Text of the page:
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VATII-RELIGIOUS Dec-13-2012 (920 words) xxxn
Speakers say US sisters were at forefront of implementing Vatican II
By Beth Griffin
Catholic News Service
NEW YORK (CNS) -- In responding to the Second Vatican Council's call to universal holiness, American women religious have been both beacons and lightning rods for the church, according to speakers at a Dec 11 forum.
Religious sisters were in the forefront of Vatican II's call for church renewal, and their vibrant lives and ministries are still shaped by the council's documents, panelists said.
The sisters took seriously the council's admonition to renew their religious communities from the inside out, explore their original charism and then make the charism come alive in a new setting, said James P. McCartin, director of the Fordham Center on Religion and Culture.
The center co-sponsored the forum "Call & Response: How American Catholic Sisters shaped the Church since Vatican II."
"It is sisters, as much as anyone, who have shaped the face of the church in the world today," McCartin said.
"The story of U.S. religious women and a reforming Catholic Church has unfolded amid enormous changes, cultural shake-ups and under contested new developments," Christine Firer Hinze said. Hinze is co-director of the Francis and Ann Curran Center for American Catholic Studies, the event's co-sponsor.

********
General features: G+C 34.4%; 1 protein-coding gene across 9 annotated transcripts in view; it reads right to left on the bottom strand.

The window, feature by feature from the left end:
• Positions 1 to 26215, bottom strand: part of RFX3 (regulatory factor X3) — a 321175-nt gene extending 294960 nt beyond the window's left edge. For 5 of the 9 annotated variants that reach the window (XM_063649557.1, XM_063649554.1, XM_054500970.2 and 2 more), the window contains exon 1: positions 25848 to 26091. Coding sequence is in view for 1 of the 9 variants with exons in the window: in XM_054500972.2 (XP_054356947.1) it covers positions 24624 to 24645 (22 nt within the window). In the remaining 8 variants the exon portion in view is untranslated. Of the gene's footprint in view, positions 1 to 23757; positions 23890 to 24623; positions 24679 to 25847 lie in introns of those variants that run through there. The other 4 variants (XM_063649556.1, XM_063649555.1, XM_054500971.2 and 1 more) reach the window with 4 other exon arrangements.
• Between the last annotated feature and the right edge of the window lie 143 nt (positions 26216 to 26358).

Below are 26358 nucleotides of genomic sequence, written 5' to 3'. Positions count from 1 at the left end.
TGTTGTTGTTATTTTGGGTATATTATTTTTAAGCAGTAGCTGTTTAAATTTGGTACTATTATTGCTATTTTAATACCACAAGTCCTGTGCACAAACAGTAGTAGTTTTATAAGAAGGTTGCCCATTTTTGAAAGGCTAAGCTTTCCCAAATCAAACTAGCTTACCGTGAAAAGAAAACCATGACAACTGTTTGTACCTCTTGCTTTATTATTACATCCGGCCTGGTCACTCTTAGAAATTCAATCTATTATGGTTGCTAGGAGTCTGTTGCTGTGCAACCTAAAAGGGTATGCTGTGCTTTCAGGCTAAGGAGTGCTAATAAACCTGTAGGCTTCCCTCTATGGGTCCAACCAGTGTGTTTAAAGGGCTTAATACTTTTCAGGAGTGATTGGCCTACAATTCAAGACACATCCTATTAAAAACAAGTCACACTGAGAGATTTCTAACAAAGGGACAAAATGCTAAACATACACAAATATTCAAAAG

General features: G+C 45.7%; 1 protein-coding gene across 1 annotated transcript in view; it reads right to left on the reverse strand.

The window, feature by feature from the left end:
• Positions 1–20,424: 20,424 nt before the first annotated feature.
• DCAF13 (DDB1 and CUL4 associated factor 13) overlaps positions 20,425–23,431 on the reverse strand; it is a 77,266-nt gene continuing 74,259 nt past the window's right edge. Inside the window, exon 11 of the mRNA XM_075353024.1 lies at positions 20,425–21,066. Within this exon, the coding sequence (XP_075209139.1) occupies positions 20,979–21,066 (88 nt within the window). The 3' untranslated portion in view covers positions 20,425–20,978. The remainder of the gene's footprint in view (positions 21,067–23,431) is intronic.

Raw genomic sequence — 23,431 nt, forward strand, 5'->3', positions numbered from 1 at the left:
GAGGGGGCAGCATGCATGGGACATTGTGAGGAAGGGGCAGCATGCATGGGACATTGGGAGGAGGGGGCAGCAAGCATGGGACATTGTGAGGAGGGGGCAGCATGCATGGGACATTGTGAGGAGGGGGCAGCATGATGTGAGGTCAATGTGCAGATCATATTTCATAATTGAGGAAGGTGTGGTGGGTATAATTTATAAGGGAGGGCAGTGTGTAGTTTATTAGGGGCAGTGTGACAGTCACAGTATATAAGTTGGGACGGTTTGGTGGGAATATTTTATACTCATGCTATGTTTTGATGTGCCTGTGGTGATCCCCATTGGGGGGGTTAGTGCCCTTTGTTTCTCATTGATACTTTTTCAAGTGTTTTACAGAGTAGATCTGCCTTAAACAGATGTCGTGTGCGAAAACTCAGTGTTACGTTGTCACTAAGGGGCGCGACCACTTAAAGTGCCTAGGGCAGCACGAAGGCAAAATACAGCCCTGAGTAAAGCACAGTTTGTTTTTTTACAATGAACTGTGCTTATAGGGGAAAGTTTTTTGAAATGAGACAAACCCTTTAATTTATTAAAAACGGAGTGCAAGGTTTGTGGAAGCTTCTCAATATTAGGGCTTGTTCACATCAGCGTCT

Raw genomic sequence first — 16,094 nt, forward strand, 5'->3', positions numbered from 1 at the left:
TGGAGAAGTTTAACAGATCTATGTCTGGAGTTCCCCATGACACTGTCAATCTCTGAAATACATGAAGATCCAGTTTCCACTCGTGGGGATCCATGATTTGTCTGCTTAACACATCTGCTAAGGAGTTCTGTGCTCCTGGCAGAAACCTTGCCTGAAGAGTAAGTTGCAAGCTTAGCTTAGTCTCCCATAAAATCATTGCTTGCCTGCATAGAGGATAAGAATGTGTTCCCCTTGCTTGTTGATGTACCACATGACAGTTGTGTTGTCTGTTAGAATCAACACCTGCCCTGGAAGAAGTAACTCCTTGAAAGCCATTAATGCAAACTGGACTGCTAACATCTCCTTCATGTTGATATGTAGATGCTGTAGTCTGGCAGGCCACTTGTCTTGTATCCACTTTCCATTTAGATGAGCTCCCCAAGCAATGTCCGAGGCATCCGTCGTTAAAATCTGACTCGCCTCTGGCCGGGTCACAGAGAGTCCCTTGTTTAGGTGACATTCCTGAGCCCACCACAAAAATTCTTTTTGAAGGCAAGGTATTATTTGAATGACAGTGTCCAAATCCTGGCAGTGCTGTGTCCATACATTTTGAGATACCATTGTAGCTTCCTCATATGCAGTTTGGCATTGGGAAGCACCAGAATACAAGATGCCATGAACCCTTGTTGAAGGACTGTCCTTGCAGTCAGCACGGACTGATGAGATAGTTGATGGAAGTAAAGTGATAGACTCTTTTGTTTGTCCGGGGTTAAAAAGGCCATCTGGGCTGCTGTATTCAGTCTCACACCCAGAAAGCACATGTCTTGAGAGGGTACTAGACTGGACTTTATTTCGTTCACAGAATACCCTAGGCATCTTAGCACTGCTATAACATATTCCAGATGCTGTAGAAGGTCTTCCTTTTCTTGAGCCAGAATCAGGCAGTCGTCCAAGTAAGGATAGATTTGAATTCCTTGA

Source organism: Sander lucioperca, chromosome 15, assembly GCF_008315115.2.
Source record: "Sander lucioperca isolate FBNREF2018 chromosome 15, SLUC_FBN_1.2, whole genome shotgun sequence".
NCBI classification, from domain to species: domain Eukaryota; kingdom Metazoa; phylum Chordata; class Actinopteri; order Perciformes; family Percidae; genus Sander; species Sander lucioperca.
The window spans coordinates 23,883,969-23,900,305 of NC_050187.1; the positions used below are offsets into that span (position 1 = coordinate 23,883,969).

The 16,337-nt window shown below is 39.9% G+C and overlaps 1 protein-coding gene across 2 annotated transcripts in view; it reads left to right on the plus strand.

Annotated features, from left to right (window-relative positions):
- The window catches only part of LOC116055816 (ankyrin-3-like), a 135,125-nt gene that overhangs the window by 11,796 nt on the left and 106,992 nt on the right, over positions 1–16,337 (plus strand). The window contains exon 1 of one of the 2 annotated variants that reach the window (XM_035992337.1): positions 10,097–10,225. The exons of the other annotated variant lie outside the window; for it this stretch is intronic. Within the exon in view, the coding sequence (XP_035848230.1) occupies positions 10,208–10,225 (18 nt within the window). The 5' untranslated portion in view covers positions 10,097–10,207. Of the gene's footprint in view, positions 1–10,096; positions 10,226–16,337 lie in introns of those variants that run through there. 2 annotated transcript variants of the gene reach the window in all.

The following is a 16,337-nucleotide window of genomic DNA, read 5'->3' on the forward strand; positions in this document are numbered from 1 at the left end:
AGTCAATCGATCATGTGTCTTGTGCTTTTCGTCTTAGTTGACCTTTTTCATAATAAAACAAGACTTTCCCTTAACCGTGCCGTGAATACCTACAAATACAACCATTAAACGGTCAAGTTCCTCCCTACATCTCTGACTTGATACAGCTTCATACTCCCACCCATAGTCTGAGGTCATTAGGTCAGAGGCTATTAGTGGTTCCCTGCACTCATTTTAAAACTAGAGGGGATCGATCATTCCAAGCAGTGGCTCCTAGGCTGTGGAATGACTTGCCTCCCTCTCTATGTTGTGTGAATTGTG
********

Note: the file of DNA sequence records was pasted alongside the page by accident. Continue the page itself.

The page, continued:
Hinze said American women religious have "literally lived their lives on the front lines of issues and debates" in the church and society. Those debates have been more than theoretical, becoming part of the women's lives, relationships, struggles and the ways they sought to "practice their radical discipleship in this day and age," she added.
Mercy Sister Doris Gottemoeller, senior vice president for mission integration at Catholic Healthcare Partners in Cincinnati, said women religious inspire a temptation to nostalgia or selective memory, which does not reflect the complete picture.
In the 1950s, she said, Pope Pius XII presaged some of the changes formalized by Vatican II by urging religious orders to eliminate outdated customs and clothing. Changes implemented by communities after extensive consultation, reflection and experimentation "were an act of obedience to the church" and not an expression of defiance, she said.
Sister Mary Johnson, a Sister of Notre Dame de Namur and distinguished professor of religious studies and sociology at Trinity University in Washington, said the women religious who taught her during the 1970s shared a passion for mission, the poor, the church and the world that came from the "freedom and restraint" of their vows.
Their communities were based on liberation, not oppression and they were able to transform old institutions to meet new needs. They crossed ethnic, racial, ideological, social class and linguistic lines "with aplomb" and "opened our parochial world," she said.